Tuesday 23 November 2010

iPhone Security Guide

Last week a reporter asked for my opinion on iPhone Security, I said I thought it was a good idea.

But seriously, Apple are actually taking steps to better secure the iPhone, this is driven by Apple's desire to impact the business smart phone market more, and better compete with the likes of Blackberry, who are the dominate force when it comes to business smart phone usage. Blackberry has been widely adopted by larger enterprises not only because their devices are easy to centrally manage, but because it comes with a whole raft of essential business security features, such as device level encryption and remote wipe functionality.
When you think about it, you realise your iPhone is absolutely crammed with your personal information, think about the details within your Contacts list, Email accounts, Facebook account and even your personal photographs and videos all stored on the device, so if you care about your privacy and safety online, you may well concern yourself with the security aspects of your iPhone. The good news is Apple are making improvements to better secure the iPhone, and it's cousin the iPod Touch, which is equally security important considering the same personal information is generally kept on it as well. 

There are security settings and device usage methods you need to consider as a security conscious iPhone user, so here are my top iPhone Security tips; and they don’t require the purchase of any Apps either.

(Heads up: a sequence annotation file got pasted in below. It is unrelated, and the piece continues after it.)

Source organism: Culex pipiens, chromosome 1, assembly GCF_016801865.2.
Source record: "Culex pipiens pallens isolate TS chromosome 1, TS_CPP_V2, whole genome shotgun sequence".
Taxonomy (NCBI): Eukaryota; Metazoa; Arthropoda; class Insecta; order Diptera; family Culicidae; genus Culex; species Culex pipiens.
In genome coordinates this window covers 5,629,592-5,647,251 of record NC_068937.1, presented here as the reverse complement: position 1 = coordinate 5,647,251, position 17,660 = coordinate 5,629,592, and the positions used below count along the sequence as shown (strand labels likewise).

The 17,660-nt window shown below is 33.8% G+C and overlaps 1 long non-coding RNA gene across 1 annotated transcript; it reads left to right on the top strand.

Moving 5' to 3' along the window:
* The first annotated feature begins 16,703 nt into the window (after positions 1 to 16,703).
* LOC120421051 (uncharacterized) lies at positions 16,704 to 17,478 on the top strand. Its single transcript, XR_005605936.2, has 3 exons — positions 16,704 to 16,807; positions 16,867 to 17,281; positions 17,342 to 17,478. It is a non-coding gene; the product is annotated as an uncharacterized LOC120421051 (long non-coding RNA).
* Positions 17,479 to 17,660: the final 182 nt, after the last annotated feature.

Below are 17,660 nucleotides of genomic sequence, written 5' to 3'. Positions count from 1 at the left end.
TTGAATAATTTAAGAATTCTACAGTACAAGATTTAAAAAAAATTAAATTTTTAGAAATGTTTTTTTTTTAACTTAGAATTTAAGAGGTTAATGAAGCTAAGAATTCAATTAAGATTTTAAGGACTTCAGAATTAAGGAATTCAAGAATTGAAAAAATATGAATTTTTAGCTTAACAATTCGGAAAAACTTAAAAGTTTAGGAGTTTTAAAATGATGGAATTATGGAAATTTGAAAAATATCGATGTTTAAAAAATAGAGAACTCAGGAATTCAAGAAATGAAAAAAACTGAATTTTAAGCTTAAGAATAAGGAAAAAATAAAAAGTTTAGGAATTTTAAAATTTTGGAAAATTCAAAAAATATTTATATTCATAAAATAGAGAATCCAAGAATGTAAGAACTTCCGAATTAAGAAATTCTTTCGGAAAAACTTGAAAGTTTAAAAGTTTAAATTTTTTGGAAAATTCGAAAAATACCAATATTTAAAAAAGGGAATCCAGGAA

1. Always update your iPhone operating system software, known as the iOS, to the latest version. The iOS can be freely downloaded and applied to your iPhone via iTunes, ensure you check by syncing your iPhone at least monthly basis for new iOS updates. I do find some people very rarely sync their iPhones with iTunes, while others choose not download and install iOS updates.

There are a number of security vulnerabilities in past versions of the iPhone iOS which have since been resolved. Such as bypassing the iPhone’s Passlock security by opting to make an emergency call and typing in ### or using the main iPhone button to access a shortcut. Also there are additional security functions that are only available with the latest version of iPhone iOS.